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69 News week in review

By Gina Johnson, Web Producer
Published On: Feb 16 2013 11:13:54 AM CST
Updated On: Feb 17 2013 05:34:04 PM CST

Week in Review

ALLENTOWN, Pa. -

It's time to take a look back at the stories making headlines this week in the 69 News week in review.

On Monday Pope Benedict XVI made history when he announced he would retire at the end of February.

It's the first time in 600 years a pope has made this decision.  He says it's because of his declining health.

Catholics across the world were shocked at the news.  Some hope the new pope will be a little younger and invigorate the youth of the church.

A conclave of cardinals will meet in Rome to elect a successor next month.

Pope Benedict resigns

On Tuesday, an 8th grader from Berks County who was stabbed inside Wilson Southern Middle School school spoke out.

The teen accused of stabbing him was in juvenile court and was sentenced to nine to 12 months in a secure treatment facility.

The victim says the incident haunts him.  He says it's stressful to go back inside the building where he was stabbed, and that he's never been the same as he was before the stabbing.

The defendant will have hearings every six months.

School stabbing victim shares tale of terror with 69 News

Wednesday, police in North Coventry Township, Chester County had their first homicide investigation in 40 years on their hands.

Police discovered the body of 17-year-old Kevin Allen after a fire was reported inside his father's apartment at Hanover Garden Apartments Tuesday night.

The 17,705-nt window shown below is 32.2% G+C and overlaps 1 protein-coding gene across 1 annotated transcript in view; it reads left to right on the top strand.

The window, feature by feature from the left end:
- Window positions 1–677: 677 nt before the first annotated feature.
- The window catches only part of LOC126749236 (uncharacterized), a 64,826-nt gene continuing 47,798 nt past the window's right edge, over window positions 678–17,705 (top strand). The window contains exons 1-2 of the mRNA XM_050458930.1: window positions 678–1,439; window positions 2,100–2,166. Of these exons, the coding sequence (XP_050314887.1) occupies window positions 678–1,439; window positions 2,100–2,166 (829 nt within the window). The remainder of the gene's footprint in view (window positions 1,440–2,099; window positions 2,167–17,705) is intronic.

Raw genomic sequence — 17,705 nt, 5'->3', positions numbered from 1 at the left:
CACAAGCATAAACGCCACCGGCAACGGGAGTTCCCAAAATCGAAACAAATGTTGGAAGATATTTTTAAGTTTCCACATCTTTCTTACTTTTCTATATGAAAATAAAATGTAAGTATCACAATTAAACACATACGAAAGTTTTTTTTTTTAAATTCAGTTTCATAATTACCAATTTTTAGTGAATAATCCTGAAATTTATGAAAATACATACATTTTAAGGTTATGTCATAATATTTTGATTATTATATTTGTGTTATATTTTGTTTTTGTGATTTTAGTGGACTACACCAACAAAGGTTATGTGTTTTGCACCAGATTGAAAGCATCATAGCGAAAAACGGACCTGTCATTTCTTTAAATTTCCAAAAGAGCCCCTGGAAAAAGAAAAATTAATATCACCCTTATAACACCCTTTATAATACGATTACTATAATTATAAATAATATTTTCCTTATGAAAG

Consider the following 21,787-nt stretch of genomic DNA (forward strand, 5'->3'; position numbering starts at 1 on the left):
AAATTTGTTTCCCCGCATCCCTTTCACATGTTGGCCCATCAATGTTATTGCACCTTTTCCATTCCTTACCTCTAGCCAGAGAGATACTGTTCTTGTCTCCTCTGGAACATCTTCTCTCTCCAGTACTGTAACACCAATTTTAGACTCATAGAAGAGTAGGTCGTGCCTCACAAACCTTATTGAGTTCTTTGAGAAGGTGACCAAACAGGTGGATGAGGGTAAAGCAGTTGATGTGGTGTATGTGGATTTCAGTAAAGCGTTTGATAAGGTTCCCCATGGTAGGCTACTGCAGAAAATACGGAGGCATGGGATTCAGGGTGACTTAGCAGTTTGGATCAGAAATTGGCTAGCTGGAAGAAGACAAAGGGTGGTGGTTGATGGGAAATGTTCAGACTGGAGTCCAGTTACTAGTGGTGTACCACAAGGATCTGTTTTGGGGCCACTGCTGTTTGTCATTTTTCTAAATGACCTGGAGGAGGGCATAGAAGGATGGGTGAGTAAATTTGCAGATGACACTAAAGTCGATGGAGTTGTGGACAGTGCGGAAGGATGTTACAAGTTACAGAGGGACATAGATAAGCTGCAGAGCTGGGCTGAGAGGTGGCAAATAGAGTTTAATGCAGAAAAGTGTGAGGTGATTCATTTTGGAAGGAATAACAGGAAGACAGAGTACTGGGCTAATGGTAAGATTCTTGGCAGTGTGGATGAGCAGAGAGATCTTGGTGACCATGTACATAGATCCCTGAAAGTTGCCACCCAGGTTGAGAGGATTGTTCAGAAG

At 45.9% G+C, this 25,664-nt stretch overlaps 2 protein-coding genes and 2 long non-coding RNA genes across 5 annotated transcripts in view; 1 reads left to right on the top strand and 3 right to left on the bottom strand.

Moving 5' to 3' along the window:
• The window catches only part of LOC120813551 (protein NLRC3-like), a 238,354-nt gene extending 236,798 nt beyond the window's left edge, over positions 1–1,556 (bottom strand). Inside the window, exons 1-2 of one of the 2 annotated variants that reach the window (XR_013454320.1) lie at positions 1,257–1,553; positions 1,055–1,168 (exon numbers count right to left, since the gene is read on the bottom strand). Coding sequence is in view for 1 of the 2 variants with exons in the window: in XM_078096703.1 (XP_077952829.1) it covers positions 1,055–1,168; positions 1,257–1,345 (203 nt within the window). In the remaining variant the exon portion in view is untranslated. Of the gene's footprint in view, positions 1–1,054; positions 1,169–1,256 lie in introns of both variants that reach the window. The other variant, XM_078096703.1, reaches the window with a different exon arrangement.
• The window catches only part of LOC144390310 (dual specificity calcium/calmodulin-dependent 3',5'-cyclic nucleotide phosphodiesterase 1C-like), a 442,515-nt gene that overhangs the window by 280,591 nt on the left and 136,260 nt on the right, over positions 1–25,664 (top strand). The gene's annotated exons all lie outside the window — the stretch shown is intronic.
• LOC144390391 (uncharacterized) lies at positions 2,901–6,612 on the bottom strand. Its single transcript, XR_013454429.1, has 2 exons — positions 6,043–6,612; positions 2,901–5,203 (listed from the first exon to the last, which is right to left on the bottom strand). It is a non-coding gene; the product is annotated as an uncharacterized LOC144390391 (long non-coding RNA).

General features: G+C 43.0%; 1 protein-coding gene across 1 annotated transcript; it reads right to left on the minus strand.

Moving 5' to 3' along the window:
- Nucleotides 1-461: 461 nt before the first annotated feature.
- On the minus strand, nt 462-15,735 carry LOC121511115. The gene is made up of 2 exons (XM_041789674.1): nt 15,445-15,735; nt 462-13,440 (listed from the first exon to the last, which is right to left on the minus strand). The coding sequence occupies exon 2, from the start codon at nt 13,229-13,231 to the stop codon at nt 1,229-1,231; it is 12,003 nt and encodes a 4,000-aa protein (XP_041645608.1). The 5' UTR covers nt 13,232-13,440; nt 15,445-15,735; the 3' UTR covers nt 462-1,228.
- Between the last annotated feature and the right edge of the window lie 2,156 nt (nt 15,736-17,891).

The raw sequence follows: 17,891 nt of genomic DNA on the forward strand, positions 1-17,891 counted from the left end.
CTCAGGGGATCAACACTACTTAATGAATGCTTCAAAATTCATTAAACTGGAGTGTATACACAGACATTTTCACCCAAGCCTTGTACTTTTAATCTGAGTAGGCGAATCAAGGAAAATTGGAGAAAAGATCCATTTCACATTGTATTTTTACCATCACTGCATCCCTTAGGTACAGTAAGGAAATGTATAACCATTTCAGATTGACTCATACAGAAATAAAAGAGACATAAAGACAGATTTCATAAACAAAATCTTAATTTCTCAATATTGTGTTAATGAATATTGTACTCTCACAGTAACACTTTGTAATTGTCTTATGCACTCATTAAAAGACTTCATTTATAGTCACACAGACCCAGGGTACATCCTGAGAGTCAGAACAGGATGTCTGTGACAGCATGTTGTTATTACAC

Officials say the fire was considered arson, and that the attack was not random.

Allen lived with his mother but was visiting his father.

Police said his father is not a suspect.

DA: Teens killer is sloppy, leaves behind clues

Thursday, a judge ruled against a Lehigh University student who said she received an unfair grade.

Megan Thode graduated from Lehigh in 2009 and sued over a C+ grade in one of her classes.

Thode said the grade cost her a degree and a career as a higher paying licensed therapist.

She sued the university for $1.3 million in what she called lost lifetime earnings.

The judge ruled there was no evidence Lehigh or its staff did anything wrong, saying Thode failed to present sufficient evidence that her grade was given based on anything other than the Professor's academic evaluation.

Judge rules against student who sued Lehigh University over grade

And that's your 69 News week in review.